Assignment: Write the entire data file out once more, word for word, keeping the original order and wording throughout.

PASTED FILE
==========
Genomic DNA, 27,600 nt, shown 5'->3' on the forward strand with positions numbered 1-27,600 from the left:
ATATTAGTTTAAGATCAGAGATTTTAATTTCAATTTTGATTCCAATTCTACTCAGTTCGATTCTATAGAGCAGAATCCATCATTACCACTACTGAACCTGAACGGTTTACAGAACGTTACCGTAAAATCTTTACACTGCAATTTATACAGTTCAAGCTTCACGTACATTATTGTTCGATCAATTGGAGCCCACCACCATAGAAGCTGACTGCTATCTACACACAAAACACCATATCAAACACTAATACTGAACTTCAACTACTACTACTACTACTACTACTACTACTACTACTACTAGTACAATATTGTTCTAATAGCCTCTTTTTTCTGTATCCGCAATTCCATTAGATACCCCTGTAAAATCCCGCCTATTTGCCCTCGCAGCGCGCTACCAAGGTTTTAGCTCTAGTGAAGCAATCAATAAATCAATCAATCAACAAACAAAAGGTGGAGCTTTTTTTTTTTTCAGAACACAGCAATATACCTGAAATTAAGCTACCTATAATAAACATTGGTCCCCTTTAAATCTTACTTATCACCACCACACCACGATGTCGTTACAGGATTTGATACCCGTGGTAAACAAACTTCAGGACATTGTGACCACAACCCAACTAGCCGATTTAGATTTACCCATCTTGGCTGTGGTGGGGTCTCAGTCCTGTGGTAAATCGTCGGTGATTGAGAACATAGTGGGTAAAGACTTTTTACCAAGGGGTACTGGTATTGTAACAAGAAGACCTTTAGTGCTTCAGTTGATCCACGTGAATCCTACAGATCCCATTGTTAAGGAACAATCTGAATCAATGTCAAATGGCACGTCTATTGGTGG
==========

Genomic DNA, 27,600 nt, shown 5'->3' on the forward strand with positions numbered 1-27,600 from the left:
ATATTAGTTTAAGATCAGAGATTTTAATTTCAATTTTGATTCCAATTCTACTCAGTTCGATTCTATAGAGCAGAATCCATCATTACCACTACTGAACCTGAACGGTTTACAGAACGTTACCGTAAAATCTTTACACTGCAATTTATACAGTTCAAGCTTCACGTACATTATTGTTCGATCAATTGGAGCCCACCACCATAGAAGCTGACTGCTATCTACACACAAAACACCATATCAAACACTAATACTGAACTTCAACTACTACTACTACTACTACTACTACTACTACTACTACTAGTACAATATTGTTCTAATAGCCTCTTTTTTCTGTATCCGCAATTCCATTAGATACCCCTGTAAAATCCCGCCTATTTGCCCTCGCAGCGCGCTACCAAGGTTTTAGCTCTAGTGAAGCAATCAATAAATCAATCAATCAACAAACAAAAGGTGGAGCTTTTTTTTTTTTCAGAACACAGCAATATACCTGAAATTAAGCTACCTATAATAAACATTGGTCCCCTTTAAATCTTACTTATCACCACCACACCACGATGTCGTTACAGGATTTGATACCCGTGGTAAACAAACTTCAGGACATTGTGACCACAACCCAACTAGCCGATTTAGATTTACCCATCTTGGCTGTGGTGGGGTCTCAGTCCTGTGGTAAATCGTCGGTGATTGAGAACATAGTGGGTAAAGACTTTTTACCAAGGGGTACTGGTATTGTAACAAGAAGACCTTTAGTGCTTCAGTTGATCCACGTGAATCCTACAGATCCCATTGTTAAGGAACAATCTGAATCAATGTCAAATGGCACGTCTATTGGTGG